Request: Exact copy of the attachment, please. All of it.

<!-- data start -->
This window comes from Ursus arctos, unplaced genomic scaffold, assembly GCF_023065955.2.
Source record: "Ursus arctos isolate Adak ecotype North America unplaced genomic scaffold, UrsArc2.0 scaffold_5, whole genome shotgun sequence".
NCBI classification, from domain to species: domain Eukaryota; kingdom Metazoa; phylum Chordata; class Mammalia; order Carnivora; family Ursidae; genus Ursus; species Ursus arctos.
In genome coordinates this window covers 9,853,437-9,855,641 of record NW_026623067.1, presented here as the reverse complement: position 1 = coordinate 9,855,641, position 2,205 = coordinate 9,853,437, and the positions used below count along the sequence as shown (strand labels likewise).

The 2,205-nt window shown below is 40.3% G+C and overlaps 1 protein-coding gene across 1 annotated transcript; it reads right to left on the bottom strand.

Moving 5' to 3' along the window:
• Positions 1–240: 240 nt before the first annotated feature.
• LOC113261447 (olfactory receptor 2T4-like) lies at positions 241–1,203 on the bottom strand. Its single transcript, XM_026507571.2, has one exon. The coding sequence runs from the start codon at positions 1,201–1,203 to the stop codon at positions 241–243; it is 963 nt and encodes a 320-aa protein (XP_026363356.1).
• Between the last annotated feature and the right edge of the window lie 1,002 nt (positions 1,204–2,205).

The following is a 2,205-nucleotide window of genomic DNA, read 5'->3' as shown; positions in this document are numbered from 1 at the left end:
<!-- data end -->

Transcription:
This window comes from Ursus arctos, unplaced genomic scaffold, assembly GCF_023065955.2.
Source record: "Ursus arctos isolate Adak ecotype North America unplaced genomic scaffold, UrsArc2.0 scaffold_5, whole genome shotgun sequence".
NCBI classification, from domain to species: domain Eukaryota; kingdom Metazoa; phylum Chordata; class Mammalia; order Carnivora; family Ursidae; genus Ursus; species Ursus arctos.
In genome coordinates this window covers 9,853,437-9,855,641 of record NW_026623067.1, presented here as the reverse complement: position 1 = coordinate 9,855,641, position 2,205 = coordinate 9,853,437, and the positions used below count along the sequence as shown (strand labels likewise).

The 2,205-nt window shown below is 40.3% G+C and overlaps 1 protein-coding gene across 1 annotated transcript; it reads right to left on the bottom strand.

Moving 5' to 3' along the window:
• Positions 1–240: 240 nt before the first annotated feature.
• LOC113261447 (olfactory receptor 2T4-like) lies at positions 241–1,203 on the bottom strand. Its single transcript, XM_026507571.2, has one exon. The coding sequence runs from the start codon at positions 1,201–1,203 to the stop codon at positions 241–243; it is 963 nt and encodes a 320-aa protein (XP_026363356.1).
• Between the last annotated feature and the right edge of the window lie 1,002 nt (positions 1,204–2,205).

The following is a 2,205-nucleotide window of genomic DNA, read 5'->3' as shown; positions in this document are numbered from 1 at the left end: